Till startsida
Sitemap
To content Read more about how we use cookies on gu.se

Investigating the history of a rock

News: Feb 22, 2013

Researchers can use the mineral rutile to learn about rock types and their history. Two articles published in the highly respected journal “Geology” now present a new application of a method for more easily tracing the mineral rutile. The co-authors of the articles are researchers at the University of Gothenburg.

Rutile is used in ceramics and paints, but is particularly useful for finding out about the history of a rock.

New opportunities to find gold

Where mineral deposits are found, rutile is often also present. The new methods therefore bring opportunities for strategies to find other mineral deposits, such as gold.

Identifying rock types

Until now, rutile has been a relatively unknown mineral, despite not being rare. For example, rutile can be found on most sandy beaches around the world, including in Sweden.

“It’s incredible to see how little attention was paid to rutile until around five years ago,” says geologist and researcher Thomas Zack, from the University of Gothenburg’s Department of Earth Sciences, who has devoted much of his scientific career to studying the mineral.

Now, geologists can identify rock types containing rutile and follow the changes in temperature and pressure that they have been exposed to throughout its history, even if rutile is barely visible to the naked eye. Previously, researchers had to investigate considerably more rutile-bearing samplesin order to carry out analyses.

“But now we can identify the rock from which the rutile originates, even if we only have a tiny grain of rutile,” adds Thomas.

New method produces fast results

The new method is called laser ablation ICP-MS, and produces results much faster than previous methods.

“In analytical terms, this is one of the most important analytical instruments at the Department of Earth Sciences here in Gothenburg,” concludes Thomas.

Contact: Thomas Zack, Senior Lecturer
Department of Earth Sciences, telephone: +46 (0)31 786 2801
e-mail: thomas.zack@gvc.gu.se

Photograph of rutile. Photographer: Fred Kruijen


 

BY:

News

  • SDG Christmas Calendar Goal 13

    [13 Dec 2017] Watch interview with Deliang Chen, Earth Science at University of Gothenburg, about Sustainable Development Goal number 13: Climate Action

  • Congratulations to Alexander Walther for the award for ¿förtjänstfulla insatser¿ in teaching

    [16 Nov 2017] Every year, someone is given an award from each department for ¿förtjänstfulla insatser¿ in teaching. No one deserves that award more than Alexander Walther.

  • Eriks Sturkell talks about meteors in Morgonpasset i P3

    [10 Nov 2017] Last time it was vulcanos, this time Erik Sturkell talks about meteors in the radio show Morgonpasset i P3

  • Researchers: Global wind speeds slowing since 1960

    [6 Oct 2017] Wind speeds around the world are decreasing in a phenomenon known as "stilling" and scientists are hoping to find out why. "Weaker winds can mean less dispersion of pollutants in big cities, exacerbating air quality problems and therefore impacting human health", says Cesar Azorin-Molina, researcher at the Department of Earth Sciences, in an interview with the Horizon magazine.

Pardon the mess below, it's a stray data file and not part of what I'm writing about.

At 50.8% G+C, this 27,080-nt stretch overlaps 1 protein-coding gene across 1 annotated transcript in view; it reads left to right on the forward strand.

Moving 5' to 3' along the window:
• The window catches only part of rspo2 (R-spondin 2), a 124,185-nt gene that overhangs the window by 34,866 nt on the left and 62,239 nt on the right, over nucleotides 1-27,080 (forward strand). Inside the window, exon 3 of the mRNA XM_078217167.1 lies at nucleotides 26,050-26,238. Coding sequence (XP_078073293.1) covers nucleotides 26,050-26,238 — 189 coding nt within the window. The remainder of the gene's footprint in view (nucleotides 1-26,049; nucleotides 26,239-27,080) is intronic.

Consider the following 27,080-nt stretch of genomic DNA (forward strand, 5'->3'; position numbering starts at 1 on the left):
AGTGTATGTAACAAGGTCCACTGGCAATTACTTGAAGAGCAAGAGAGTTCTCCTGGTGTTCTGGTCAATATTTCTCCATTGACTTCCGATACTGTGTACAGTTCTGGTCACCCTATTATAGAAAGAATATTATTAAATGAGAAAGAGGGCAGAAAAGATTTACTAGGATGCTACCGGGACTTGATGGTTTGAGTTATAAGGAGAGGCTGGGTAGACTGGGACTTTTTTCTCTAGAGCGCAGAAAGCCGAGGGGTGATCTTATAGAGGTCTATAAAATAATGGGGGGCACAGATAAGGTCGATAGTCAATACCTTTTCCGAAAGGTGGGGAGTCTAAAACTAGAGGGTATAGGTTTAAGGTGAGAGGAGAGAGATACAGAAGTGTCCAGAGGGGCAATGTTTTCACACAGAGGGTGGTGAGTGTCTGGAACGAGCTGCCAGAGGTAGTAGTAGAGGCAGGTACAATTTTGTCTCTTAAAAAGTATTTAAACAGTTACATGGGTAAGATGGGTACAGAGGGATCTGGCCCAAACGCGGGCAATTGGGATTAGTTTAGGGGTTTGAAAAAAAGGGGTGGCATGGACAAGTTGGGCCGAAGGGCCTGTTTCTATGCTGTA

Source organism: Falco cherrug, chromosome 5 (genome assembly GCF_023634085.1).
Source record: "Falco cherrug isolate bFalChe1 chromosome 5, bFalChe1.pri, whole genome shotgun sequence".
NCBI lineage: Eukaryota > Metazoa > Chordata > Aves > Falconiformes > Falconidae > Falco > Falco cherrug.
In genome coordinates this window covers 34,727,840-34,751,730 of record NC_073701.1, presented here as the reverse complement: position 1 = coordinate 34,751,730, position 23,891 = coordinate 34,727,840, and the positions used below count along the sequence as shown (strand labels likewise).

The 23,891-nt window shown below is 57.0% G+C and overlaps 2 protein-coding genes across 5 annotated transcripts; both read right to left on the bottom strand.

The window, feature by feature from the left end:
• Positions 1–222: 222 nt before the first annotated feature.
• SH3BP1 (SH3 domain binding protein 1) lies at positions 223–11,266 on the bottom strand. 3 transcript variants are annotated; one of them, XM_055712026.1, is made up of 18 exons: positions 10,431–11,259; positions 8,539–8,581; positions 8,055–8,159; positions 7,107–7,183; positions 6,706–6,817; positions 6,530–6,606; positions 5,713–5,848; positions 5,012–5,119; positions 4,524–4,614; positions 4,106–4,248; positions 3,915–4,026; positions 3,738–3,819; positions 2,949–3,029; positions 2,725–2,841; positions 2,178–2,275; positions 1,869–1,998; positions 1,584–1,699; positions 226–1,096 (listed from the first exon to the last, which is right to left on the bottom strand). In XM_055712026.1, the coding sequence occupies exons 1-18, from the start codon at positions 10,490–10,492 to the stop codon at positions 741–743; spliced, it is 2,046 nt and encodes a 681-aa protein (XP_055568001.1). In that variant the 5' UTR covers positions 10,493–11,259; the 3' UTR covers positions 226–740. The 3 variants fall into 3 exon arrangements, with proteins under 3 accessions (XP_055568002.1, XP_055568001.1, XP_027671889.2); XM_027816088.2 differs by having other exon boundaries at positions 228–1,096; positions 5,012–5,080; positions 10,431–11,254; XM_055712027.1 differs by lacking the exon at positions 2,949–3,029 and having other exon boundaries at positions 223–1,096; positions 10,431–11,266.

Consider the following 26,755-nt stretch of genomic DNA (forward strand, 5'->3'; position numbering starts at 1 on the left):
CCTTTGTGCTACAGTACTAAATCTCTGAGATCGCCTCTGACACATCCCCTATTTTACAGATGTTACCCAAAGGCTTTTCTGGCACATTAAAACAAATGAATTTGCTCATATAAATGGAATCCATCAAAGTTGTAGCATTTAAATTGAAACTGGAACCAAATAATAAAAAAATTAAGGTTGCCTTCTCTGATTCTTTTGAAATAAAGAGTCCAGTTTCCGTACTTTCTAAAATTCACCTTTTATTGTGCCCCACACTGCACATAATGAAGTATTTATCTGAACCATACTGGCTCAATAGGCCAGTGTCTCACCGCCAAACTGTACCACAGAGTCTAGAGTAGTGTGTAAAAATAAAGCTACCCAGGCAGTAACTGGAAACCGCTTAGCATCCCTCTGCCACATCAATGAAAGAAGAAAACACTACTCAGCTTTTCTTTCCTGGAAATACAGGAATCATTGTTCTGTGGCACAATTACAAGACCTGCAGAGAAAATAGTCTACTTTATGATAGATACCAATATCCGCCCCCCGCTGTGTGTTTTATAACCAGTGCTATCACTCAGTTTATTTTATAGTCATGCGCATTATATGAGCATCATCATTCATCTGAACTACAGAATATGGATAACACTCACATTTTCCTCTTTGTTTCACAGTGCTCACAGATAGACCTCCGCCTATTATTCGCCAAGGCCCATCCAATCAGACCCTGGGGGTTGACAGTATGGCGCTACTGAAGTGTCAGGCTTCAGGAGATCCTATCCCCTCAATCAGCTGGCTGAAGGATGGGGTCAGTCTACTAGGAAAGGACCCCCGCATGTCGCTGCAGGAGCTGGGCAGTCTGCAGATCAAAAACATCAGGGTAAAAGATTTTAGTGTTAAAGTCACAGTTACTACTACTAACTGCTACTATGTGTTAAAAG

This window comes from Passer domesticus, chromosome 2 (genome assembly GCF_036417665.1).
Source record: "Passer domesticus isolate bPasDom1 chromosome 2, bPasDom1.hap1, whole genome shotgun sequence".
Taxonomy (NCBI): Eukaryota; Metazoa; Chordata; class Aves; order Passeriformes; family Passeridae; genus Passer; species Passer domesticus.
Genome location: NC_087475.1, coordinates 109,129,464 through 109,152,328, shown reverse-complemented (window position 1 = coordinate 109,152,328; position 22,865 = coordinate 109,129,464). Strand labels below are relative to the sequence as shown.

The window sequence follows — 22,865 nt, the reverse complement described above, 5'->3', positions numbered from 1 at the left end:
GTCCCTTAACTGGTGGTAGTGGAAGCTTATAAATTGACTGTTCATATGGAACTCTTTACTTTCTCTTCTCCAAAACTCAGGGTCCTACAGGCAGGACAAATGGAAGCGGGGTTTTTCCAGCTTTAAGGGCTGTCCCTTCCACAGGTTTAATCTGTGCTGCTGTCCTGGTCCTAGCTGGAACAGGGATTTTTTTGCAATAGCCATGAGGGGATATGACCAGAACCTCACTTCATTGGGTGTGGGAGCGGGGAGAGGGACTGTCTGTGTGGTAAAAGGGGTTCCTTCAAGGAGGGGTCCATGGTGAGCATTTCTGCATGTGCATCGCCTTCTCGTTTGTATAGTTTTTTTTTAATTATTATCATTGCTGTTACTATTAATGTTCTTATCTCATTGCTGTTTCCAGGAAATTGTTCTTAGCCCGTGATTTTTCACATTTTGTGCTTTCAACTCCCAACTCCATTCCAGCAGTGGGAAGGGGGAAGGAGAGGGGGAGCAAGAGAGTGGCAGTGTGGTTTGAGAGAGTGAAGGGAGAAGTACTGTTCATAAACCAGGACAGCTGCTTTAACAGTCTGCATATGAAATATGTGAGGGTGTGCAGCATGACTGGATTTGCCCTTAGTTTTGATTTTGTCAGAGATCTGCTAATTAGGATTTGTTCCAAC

• Employees played an important role in the organisation of the Third Pole Science Summit

    [14 Aug 2017] Deliang Chen, Hans Linderholm and Tinghai Ou from Geo have played an important role in the organisation of the Third Pole Science Summit which was successfully held in Kunming, China during 10 and 12 July.

  • Science delegation from China visited the Department

    [14 Aug 2017] A minister level science delegation from China led by Mr. Yong Shang visited our Department on 14 June to discuss joint research and education efforts between Chinese institutions and our Department

  • Students visited Institute of Tibetan Plateau Research in Beijing

    [14 Aug 2017] 18 students from our course on Climate Change and Society (NG0220) visited Institute of Tibetan Plateau Research, Chinese Academy of Sciences (ITPCAS) during 24 and 27 April.

  • Expensive drops for a more secure future

    [30 May 2017] Ninety-seven per cent of the world's usable fresh water is stored as groundwater. Despite this, we know very little about groundwater and how, for example, it is being affected by climate change. Hydrologist Roland Barthel wants to change this.

  • Messages from the deep: how far down could life go?

    [11 Apr 2017] An interdisciplinary team of scientists led by scientists from Utrecht University with participation from University of Gothenburg have found new clues about how deep life may extend into the Earth¿s interior near the deepest place on our planet ¿ the Challenger Deep in the Pacific Ocean.

  • Water supplies in Tibet set to increase in the future

    [20 Jan 2016] The Tibetan Plateau has long been seen as a "hotspot" for international environmental research, and there have been fears that water supplies in the major Asian rivers would drastically decline in the near future. However, new research now shows that water supplies will be stable and may even increase in the coming decades.

More news

Contact information

Department of Earth Sciences

Box 460
SE-405 30 Göteborg


Visiting address:
Guldhedsgatan 5A

Telephone:
+46 - 31 - 786 0000

Fax:

+46 - 31 - 786 1986

Göteborg, Official guide for the city and the region

City of Göteborg, Municipal information

Page Manager: Robert Karlsson|Last update: 11/19/2014
Share:

The University of Gothenburg uses cookies to provide you with the best possible user experience. By continuing on this website, you approve of our use of cookies.  What are cookies?